COLUMBUS, Ohio — Autism Awareness month is getting a bit of a makeover.
While one in 44 children are diagnosed with autism, advocates say it's likely everyone has been directly or indirectly impacted by the disorder in some way.
That's one of the reasons why "Autism Awareness Month" is now being rebranded as Autism Awareness, Acceptance and Advocacy Month, or 4A for short.
Sarah McClary is the mother of a 10-year-old girl with autism, but she's not just a parent. McClary is also a board-certified behavior analyst for Hopebridge Autism Therapy. She agrees it's time to move past awareness and move to acceptance.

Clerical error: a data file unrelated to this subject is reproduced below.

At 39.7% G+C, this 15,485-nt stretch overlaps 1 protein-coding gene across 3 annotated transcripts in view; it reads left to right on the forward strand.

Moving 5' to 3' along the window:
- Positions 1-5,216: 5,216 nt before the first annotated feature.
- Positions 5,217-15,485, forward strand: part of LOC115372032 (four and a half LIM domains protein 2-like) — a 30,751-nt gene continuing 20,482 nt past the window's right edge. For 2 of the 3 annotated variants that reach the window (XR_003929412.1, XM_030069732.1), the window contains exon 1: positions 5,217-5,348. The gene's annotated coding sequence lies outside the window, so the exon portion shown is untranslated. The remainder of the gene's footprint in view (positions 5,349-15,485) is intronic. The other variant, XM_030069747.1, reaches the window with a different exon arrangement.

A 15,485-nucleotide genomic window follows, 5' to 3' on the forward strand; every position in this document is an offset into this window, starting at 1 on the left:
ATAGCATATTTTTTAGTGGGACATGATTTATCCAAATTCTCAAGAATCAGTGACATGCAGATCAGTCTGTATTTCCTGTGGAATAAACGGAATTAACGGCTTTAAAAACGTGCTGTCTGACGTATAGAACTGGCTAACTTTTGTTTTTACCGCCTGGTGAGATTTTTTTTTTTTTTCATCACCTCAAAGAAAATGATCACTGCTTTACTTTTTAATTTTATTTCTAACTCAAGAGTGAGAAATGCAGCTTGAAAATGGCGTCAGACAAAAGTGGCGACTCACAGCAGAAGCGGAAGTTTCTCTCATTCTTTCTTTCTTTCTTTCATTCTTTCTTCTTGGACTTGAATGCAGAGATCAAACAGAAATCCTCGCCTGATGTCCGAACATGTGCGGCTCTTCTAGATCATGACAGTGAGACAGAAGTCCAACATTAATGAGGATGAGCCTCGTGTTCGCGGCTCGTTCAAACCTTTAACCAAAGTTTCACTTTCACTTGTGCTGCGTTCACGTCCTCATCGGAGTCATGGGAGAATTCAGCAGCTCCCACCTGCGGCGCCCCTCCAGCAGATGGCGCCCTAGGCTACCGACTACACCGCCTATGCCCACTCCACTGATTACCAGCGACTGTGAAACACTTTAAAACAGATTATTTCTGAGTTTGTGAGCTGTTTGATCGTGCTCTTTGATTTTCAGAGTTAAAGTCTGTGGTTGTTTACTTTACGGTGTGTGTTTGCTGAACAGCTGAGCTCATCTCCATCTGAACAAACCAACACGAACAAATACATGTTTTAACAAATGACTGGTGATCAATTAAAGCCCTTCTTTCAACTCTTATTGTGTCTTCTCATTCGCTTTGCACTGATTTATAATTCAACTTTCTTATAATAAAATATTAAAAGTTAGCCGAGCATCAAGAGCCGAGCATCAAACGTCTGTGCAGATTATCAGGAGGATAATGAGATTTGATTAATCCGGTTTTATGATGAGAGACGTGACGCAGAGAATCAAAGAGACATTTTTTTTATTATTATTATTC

"To know of their differences and to teach your children at home and at school and in the community about differences and how we accept that acceptance and recognition of the fact that kids with autism experience the world differently and may be overwhelmed by an environment," McClary said.
While there is no cure for autism, behavior analysts say early intervention is essential.
Signs of autism spectrum disorder include difficulty with communication and social interactions, obsessive interests and repetitive behaviors.
Applied behavioral analysis and services can allow children with ASD to build skills to learn, grow and succeed in a world not created for them to easily adapt.
To learn more about Autism Acceptance Month, click here.